UA Lunar-Mining Team Wins National Contest

TUSCALOOSA, Ala. — In what’s become a common theme in the past year, a team of University of Alabama students won a national championship. The latest championship came not on an athletic field, rather on a simulated lunar surface navigated by robots.

Alabama Lunabotics, a team of students from The University of Alabama and Shelton State Community College, won the top prize in the NASA Lunabotics Mining Competition at the Kennedy Space Center in Cape Canaveral, Fla. The week-long contest included more than 50 teams from universities around the world.

The team was challenged with designing and building an autonomous, or remote controlled, excavator called a lunabot. The robot was tasked with collecting and scooping a minimum of 10 kilograms of a lunar-like material within 10 minutes. Design challenges include the abrasive characteristics of the material, the weight and size limitations of the lunabot and the ability to control the lunabot remotely.

On-site, the judging consisted of the robot’s weight, how much material it excavated and deposited along with the amount of bandwidth used to communicate to the robot. The team was also judged on its systems engineering paper, community outreach, a presentation, team spirit and the multidisciplinary level of the team.

On May 26, the last day of the contest, NASA officials announced Alabama Lunabotics notched the most points in the competition, winning the Joe Kosmo Award for Excellence. The team also won first place for its presentation and demonstration, first place for team spirit and second place in the mining portion of the competition.

In all, Alabama Lunabotics won $8,000 to use for next year’s competition, and NASA will pay for this year’s team and faculty adviser to participate at one of NASA’s remote research and technology tests. They also received an invitation to watch a spacecraft launch at Kennedy Space Center as guests of NASA.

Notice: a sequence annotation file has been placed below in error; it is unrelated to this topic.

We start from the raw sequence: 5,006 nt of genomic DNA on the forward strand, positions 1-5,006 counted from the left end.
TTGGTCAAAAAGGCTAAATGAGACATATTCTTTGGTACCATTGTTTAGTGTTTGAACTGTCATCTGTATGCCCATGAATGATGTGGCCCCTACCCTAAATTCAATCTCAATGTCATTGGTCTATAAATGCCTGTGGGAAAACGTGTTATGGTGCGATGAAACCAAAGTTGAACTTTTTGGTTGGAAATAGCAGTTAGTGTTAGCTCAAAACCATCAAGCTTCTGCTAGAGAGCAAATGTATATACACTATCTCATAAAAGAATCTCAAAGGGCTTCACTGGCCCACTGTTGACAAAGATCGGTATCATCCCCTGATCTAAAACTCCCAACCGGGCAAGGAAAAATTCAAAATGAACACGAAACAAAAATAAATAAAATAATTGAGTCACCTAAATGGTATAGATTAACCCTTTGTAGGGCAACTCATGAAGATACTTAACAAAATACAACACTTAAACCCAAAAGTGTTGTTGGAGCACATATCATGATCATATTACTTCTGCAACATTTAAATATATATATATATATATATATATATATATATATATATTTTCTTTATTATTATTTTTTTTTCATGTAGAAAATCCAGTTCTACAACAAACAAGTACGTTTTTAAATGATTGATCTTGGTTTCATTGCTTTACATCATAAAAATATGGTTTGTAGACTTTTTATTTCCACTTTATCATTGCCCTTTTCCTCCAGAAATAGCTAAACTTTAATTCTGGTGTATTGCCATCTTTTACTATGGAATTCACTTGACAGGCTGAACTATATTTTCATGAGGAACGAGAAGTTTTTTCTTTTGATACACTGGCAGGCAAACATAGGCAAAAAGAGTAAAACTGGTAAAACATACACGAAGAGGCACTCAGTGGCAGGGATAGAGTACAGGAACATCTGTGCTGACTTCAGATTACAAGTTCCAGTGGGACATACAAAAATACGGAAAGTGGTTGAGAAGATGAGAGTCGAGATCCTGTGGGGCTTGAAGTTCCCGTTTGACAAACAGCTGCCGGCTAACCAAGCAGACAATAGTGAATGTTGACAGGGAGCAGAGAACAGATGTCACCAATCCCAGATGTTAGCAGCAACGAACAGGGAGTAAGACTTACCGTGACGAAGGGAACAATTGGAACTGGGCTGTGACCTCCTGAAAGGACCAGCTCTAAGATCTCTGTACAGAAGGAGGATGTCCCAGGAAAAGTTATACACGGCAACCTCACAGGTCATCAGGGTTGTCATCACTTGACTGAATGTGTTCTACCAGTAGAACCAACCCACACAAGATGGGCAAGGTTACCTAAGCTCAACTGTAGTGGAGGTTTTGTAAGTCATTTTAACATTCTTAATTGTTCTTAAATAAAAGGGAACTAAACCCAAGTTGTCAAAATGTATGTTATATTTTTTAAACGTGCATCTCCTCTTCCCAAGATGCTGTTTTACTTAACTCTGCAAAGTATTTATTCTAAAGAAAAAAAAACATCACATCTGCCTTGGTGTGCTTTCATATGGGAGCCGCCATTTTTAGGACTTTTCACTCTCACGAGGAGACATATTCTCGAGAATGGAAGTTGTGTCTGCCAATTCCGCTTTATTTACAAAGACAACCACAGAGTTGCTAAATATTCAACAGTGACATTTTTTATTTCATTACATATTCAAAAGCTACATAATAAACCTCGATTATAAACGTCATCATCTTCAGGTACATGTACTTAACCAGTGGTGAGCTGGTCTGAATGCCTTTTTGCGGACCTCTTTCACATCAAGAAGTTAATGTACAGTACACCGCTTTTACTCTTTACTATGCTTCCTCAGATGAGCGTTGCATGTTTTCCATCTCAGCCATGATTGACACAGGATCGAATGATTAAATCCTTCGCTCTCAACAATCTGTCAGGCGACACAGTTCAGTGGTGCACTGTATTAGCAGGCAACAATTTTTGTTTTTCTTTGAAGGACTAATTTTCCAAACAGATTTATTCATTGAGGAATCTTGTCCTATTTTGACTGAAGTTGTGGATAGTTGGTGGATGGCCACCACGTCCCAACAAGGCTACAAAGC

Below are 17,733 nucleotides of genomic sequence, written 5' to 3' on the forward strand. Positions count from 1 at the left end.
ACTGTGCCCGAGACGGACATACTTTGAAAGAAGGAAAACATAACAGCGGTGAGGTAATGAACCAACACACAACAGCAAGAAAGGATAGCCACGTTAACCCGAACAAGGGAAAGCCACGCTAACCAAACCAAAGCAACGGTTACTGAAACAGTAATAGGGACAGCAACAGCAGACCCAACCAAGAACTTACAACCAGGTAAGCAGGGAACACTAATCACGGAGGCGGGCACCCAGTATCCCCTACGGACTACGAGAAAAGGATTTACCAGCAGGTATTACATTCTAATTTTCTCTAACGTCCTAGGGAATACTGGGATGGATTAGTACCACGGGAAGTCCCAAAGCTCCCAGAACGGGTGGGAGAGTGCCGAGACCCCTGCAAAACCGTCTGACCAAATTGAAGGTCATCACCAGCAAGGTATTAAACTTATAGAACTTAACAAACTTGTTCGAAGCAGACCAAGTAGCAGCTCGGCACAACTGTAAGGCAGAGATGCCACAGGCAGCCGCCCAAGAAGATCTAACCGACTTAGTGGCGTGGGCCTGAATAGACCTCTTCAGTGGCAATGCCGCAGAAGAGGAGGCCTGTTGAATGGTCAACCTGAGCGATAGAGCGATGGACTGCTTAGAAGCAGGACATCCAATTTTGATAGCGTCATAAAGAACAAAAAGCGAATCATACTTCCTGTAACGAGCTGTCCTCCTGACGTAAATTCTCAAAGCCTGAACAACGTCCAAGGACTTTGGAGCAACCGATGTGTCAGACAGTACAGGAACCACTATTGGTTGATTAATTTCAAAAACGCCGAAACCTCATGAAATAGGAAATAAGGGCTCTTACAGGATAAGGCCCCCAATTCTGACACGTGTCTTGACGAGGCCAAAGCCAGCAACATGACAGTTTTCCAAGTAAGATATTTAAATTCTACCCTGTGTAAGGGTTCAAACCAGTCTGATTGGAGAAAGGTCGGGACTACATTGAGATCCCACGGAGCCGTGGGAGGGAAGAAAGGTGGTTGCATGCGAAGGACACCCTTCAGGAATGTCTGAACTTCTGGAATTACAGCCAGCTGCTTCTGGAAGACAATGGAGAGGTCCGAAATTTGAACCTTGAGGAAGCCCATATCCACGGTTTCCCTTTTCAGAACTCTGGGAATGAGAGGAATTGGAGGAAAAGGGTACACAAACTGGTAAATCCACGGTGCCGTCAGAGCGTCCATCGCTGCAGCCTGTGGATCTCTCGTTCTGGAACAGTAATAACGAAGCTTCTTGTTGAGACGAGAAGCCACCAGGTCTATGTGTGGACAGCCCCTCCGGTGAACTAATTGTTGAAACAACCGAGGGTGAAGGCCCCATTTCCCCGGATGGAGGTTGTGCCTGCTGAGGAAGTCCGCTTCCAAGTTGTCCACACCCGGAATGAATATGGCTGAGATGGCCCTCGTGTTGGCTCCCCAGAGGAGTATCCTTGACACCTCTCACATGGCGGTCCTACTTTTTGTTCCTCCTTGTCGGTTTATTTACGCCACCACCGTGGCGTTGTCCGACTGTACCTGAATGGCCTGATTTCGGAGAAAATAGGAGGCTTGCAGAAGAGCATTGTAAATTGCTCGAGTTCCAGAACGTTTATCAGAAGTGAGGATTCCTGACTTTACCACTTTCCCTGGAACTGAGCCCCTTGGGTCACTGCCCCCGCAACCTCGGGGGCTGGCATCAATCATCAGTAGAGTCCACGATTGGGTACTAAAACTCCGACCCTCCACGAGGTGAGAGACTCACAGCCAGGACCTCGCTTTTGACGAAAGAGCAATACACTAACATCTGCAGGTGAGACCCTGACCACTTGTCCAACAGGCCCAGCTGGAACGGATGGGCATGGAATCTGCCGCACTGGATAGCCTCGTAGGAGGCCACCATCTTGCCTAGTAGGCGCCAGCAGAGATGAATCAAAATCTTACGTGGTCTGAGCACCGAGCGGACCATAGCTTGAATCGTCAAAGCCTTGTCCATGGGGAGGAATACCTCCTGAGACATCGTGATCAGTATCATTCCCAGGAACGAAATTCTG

The group was led by experienced students marking their second or third year on the team. In 2010, the first year NASA held the competition, Alabama Lunabotics placed sixth, and, in 2011, the team placed fourth, said Dr. Kenneth Ricks, associate professor of electrical and computer engineering and the team’s faculty adviser.

“The students on this UA team are very talented engineers with competition experience,” Ricks said. “That experience of being at the competition before is very valuable, so they knew what had to be done to be competitive.”

Ricks said the lunabot designed by the team was strong, lightweight and versatile, a combination many teams found hard to master.

“The UA robot is solid in both its electronics and controls as well as its mechanical design,” he said. “This overall balance between electrical and mechanical aspects of the project is difficult to achieve for many teams.”

Adam Melton, a member of the team from Hoover, said the team got a lot of points for having a semi-autonomous robot, meaning the lunabot navigated the terrain on its own after being told where to go, and the goal next year will be to make the lunabot fully autonomous.

The competition taught team members systems engineering, or the ability to break up a complicated task or project into smaller pieces so it can be better managed.

“We all understood systems engineering much better,” he said.

Melton said the win was possible because every team member performed their task well. The team consists of:

• Justin Baker, an electrical engineering sophomore at Shelton State from Tuscaloosa

• Jessica Colburn, a public relations junior from Hoover

• Justin Headley, an electrical engineering graduate student from Cropwell

• Adam Melton, an electrical engineering sophomore from Hoover

• Dalen Mullenix, an electrical engineering freshman at Shelton State from Gordo

• Andrew Price, an electrical engineering graduate student from Birmingham

• Logan Ream, a mechanical engineering senior from Dunwoody, Ga.

• David Sandel, an electrical engineering graduate student from Dothan

• Mitchell Spryn, an electrical engineering sophomore from Williamsburg, Va.

• Stephanie Troy, a geology senior from Tuscaloosa

• Jason Watts, an electrical engineering graduate student from Northport

• Matt Westberry, a mechanical engineering graduate student from Dothan

The team received funding from the Alabama Space Grant Consortium, the UA Student Government Association and numerous other sponsors providing in-kind donations including JOY Mining Machinery, SolidWorks, Walter Energy, Zoe’s Kitchen, B&B Sports, AAR and IECS Inc.

In 1837, The University of Alabama became one of the first five universities in the nation to offer engineering classes. Today, UA’s fully accredited College of Engineering has more than 3,300 students and more than 100 faculty. In the last eight years, students in the College have been named USA Today All-USA College Academic Team members, Goldwater, Hollings, Portz and Truman scholars.


Adam Jones, engineering public relations, 205/348-6444 or